We may fall in love with any kind of person, but the person we choose to marry ourselves to must embody one particular quality: they must be committed to constant change and transformation. We should not choose someone who is perfect.
We should choose someone who is perfectly aware they aren’t perfect, and who wants to get better with every rising sun…
For most couples, my psychotherapy office is a last resort. It takes the deepest courage to make that first phone call to a therapist, and couples often wait until they feel almost hopeless. And I am truly blessed to walk through the valleys with such courageous people.
Yet, I must admit, I take a special delight in couples who call earlier. On a rare occasion, I will get a call from a young couple who is planning to marry and would like premarital counseling.
They come into the office and they usually sit next to each other and hold hands and gaze into each other’s eyes and sometimes I feel a little awkward—like I’ve stumbled into their date and should give them some privacy. And quite often, they will say things like “There’s nothing wrong with him; he’s amazing.” Or, “She’s absolutely perfect.” Or, “We get along all the time—we never fight.”
And my alarm bells go off.
Because when I’m looking for the building blocks of a lifelong partnership, I’m not looking for two perfect people. (Mainly because two perfect people don’t exist—we’re all a glorious mess of one kind or another.)
No, I’m looking for two people who know their brokenness, who know they fall short of the best ways to love, and who want to get better at it—one day at a time, year after year, decade upon decade.
When Everyone Got Divorced
In 1970, everyone got divorced.
Okay, not everyone got divorced, but the divorce rate skyrocketed in a startling way. In response, psychologists developed Behavioral Marital Therapy, which included a “caring activities contract.”
It was a bit of a disaster.
Essentially, spouses listed the ways they wanted their partner to change, signed a contract committing the other to doing so, and then each spouse kept a running tally of how often they were holding up their end of the bargain.
The caring activities contract often led to greater conflict, and therapists no longer use it. Because the truth is, as spouses, we are ultimately and utterly powerless over our partners. If our partner truly does not want to change, there is fundamentally nothing we can do to make them change. In fact, our very efforts to coerce change will further entrench our loved ones in their existing behaviors.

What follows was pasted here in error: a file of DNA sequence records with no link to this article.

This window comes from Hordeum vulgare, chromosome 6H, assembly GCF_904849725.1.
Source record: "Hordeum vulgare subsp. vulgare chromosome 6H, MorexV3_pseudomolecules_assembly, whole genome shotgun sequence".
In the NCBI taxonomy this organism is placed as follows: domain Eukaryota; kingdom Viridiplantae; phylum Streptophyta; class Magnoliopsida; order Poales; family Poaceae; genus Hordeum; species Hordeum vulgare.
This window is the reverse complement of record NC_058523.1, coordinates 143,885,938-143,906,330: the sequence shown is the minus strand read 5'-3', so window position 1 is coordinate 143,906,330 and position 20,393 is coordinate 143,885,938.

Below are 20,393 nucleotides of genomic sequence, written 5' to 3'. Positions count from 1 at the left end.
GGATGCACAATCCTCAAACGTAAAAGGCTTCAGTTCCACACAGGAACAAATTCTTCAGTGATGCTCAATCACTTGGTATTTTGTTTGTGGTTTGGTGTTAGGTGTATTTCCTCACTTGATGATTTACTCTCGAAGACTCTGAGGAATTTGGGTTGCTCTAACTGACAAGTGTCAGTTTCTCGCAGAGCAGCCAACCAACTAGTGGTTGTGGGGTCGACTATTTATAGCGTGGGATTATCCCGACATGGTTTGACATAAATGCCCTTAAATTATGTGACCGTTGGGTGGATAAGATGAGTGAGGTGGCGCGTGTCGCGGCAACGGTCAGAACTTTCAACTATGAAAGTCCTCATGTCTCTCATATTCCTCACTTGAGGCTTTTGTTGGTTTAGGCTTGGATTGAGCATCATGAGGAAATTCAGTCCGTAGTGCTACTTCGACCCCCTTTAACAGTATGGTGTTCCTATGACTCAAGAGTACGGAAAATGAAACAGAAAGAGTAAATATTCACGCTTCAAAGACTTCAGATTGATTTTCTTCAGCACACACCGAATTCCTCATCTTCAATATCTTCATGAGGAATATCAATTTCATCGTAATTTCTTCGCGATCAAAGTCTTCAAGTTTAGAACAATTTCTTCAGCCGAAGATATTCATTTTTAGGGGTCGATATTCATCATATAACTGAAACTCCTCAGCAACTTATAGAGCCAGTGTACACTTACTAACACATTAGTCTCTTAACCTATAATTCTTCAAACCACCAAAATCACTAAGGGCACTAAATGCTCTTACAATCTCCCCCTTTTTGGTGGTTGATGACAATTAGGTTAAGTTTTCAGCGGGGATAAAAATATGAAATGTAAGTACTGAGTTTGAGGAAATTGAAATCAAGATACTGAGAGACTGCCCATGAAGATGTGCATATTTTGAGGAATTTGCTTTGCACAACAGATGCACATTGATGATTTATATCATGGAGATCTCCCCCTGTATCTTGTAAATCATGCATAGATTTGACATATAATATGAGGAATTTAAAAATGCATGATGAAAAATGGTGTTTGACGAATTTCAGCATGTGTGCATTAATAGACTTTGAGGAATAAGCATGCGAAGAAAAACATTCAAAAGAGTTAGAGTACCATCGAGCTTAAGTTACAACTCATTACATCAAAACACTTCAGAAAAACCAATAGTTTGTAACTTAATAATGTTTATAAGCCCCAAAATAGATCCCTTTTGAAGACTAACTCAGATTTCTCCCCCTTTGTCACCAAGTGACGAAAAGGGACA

In marriage—and in life—you control you. No one else.
Which means the person you choose to spend the rest of your life with had better be eternally interested in taking a look at their own issues, increasingly willing to be vulnerable about their own brokenness, and absolutely determined to figure out what it means to love more deeply and purely.
How I Got Lucky
I remember the night my wife told me her story.
We had known each other for only three weeks, and through the quiet hours of the night she told me about her journey—it was marked by resilience and tenacity and determination. She had plenty of reasons to be angry, but instead she was investing her energy into learning how to love.
And by the time the sun rose, something new had risen in me—I didn’t know what it was then, but I did know I wasn’t going to let this woman go. Only recently have I realized what rose up in me that night:
I’m attracted to people who like to fight—not with other people, but with themselves.
I’ve admitted here on the blog I can be a bit of a mess at times. So, I’ve often wondered how I didn’t screw up my choice of a lifelong companion.
And I’m thinking the answer is this: for all my mess, somehow I must have one thing going right within me—I want people in my life who know they are broken and have decided every day is another opportunity to redeem it. People who fight with themselves first—not in a shaming, self-destructive way, but in a resilient, grace-filled effort to be transformed into a more loving person.
And I guess I lucked out when my wife had the courage to let me see her brokenness and her love.
Choosing Broken, Resilient Hearts
I think the most important question we must ask ourselves—both when contemplating the decision to marry ourselves to one person, and when deciding how much of ourselves to invest in healing a relationship that has gone awry—is, “Do I trust the heart of the person I love?”
“Are they aware of their brokenness? Can they give grace to themselves and to others in the middle of their mess? Are they able acknowledge their mistakes and apologize when necessary? And do they have a deep desire to redeem it all?”
Or is the heart of the person I love organized around ego and self-preservation and power and competition and self-righteousness?
Every relationship hinges upon the answers to these questions.
May we all be asking the right questions.
May each of us be patient, as we wait for that one quiet night when that one person reveals to us a heart of brokenness, and a heart of grace and sacrifice and love.
In his debut novel, Kelly weaves a page-turning, plot-twisting tale that explores the spiritual depths of identity and relationships, amidst themes of healing, grace, faith, forgiveness, and freedom.
Connect with Kelly
Dr. Kelly Flanagan is a psychologist, author, consultant, and speaker who enjoys walking with people through the three essentials of a truly satisfying life: worthiness, belonging, and purpose. His blog writings have been featured in Reader’s Digest, The Huffington Post, The 5 Love Languages, and the TODAY Show. Kelly is the author of Loveable and True Companions.